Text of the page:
Patients with rheumatoid arthritis (RA) may discontinue the use of tumor necrosis factor (TNF) inhibitors if they feel a loss or lack of treatment efficacy. They may also discontinue use due to adverse events. A recent analysis of RA patients found that more patients who received etanercept remained on the treatment after 12 months than those who received other TNF inhibitors. The Journal of Rheumatology published the systematic literature review by Paul Emery, MA, MD, Arthritis Research U.K. professor of rheumatology and head of Leeds Institute of Rheumatic and Musculoskeletal Medicine at the University of Leeds and colleagues online June 1, 2019.1
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The initial research yielded a total of 4,412 publications. However, the final analysis included 133 full publications and 37 conference abstracts for a total of 270,000 RA patients. Fourteen of 170 publications had overlapping patient data from six data sources. The studies’ documented mean or median follow-up time ranged from 12 months to 12 years. There was some inconsistency regarding reports on mean and median at baseline 28-joint Disease Activity Score (DAS28), as well as presentation for overall scores for all treatments vs. scores separated according to specific TNF inhibitor.
The researchers found treatment with etanercept was associated with the highest rate of drug survival among the five TNF interferon inhibitors currently used to treat RA. The authors define drug survival as the proportion of patients still receiving treatment at a certain timepoint and evaluated patient retention, persistence and continuation. They note that there were very little data on certolizumab pegol and golimumab, which appeared in only two of the 170 publications and abstracts. In the first-line setting, drug survival rate at 12 months was 71% for etanercept, 69% for infliximab and 70% for adalimumab. At 12–24 months, the survival rate was 63% for etanercept, 57% for infliximab and 59% for adalimumab. In the second-line setting, the drug survival rate at 12 months was 61% for etanercept, 69% for infliximab and 55% for adalimumab. At 12–24 months, it was 53% for etanercept, 39% for infliximab and 43% for adalimumab.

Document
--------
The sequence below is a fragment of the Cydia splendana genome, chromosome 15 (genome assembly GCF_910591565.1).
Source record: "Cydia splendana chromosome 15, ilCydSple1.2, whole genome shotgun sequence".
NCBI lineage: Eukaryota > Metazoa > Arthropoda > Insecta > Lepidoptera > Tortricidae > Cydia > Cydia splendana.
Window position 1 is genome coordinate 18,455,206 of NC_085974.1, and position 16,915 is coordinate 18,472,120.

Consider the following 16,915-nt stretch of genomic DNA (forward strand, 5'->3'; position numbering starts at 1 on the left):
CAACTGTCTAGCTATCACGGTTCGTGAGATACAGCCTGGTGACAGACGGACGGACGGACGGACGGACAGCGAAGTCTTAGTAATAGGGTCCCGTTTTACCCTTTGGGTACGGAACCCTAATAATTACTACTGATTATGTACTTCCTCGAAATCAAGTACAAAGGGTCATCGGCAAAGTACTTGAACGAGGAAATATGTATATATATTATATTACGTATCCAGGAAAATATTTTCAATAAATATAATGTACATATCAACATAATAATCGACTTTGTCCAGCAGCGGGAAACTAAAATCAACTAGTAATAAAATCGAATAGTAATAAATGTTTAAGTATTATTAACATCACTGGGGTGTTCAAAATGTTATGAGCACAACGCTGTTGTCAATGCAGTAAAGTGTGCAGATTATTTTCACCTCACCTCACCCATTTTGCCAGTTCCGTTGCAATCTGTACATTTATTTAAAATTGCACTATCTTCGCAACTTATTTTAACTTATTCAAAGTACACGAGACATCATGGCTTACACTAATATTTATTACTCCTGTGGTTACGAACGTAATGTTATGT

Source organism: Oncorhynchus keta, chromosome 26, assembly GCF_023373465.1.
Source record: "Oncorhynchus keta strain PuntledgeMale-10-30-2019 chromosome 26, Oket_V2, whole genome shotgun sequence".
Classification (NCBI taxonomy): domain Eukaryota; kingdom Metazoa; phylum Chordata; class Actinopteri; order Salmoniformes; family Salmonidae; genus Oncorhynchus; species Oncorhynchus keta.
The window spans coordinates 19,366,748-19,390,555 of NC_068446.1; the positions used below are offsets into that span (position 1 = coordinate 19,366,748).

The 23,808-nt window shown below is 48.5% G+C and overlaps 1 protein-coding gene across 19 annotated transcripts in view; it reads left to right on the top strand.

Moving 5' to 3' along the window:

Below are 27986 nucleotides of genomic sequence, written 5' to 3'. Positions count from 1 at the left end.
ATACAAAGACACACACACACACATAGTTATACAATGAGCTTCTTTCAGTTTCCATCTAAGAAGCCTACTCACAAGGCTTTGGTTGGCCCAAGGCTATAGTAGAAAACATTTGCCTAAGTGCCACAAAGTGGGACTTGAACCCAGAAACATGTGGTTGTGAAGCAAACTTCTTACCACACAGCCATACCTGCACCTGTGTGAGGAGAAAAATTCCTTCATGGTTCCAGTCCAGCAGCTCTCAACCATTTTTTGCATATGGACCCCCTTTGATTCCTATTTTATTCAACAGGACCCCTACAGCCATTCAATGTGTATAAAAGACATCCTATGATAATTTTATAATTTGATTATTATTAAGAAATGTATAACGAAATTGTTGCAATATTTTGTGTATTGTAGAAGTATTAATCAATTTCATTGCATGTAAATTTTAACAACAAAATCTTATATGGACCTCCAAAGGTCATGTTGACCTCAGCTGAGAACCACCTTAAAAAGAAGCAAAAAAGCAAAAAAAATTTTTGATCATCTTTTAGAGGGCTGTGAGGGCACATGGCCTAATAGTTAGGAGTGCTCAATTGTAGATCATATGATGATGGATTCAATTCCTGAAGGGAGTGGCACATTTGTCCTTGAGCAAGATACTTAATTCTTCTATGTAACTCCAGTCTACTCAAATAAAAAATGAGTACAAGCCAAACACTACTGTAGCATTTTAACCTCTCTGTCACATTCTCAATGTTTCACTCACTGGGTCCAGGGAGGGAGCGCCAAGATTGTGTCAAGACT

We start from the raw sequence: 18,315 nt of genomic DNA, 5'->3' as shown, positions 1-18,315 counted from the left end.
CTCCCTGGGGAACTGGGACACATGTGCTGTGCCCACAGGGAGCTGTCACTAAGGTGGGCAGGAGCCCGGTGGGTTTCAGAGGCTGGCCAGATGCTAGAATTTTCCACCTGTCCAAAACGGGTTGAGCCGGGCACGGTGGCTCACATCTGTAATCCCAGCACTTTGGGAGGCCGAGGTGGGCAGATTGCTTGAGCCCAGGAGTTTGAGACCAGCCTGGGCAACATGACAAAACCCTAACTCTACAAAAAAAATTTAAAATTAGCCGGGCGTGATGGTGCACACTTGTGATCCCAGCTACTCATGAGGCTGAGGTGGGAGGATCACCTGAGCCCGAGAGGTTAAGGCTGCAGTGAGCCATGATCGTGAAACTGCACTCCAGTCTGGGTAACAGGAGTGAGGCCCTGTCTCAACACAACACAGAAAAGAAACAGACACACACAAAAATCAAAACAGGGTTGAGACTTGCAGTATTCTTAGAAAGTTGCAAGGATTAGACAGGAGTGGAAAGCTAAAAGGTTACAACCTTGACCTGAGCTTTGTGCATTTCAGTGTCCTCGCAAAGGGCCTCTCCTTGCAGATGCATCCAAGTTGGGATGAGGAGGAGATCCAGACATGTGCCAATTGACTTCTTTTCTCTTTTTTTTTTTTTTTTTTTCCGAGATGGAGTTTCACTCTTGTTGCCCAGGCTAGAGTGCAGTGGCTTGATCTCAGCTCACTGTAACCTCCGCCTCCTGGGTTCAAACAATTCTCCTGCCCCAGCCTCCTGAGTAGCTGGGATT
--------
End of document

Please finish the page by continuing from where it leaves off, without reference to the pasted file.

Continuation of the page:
When the authors excluded publications that did not separate data into specific treatment types, they found that, when they analyzed drug survival rate greater than 36 months, it was 59% for etanercept, 49% for infliximab and 51% for adalimumab in the first-line setting. In the second-line setting, the rates were 56%, 48% and 41%, respectively. The discontinuation rate at 36 months of follow-up was 38–48% for etanercept, 42–62% for infliximab and 38–59% for adalimumab. When researchers looked at discontinuation due to adverse events at 36 months of follow-up, they found patients receiving etanercept had the lowest rates of discontinuation (8–16%) followed by patients receiving adalimumab (8–26%) and patients receiving infliximab (15–27%).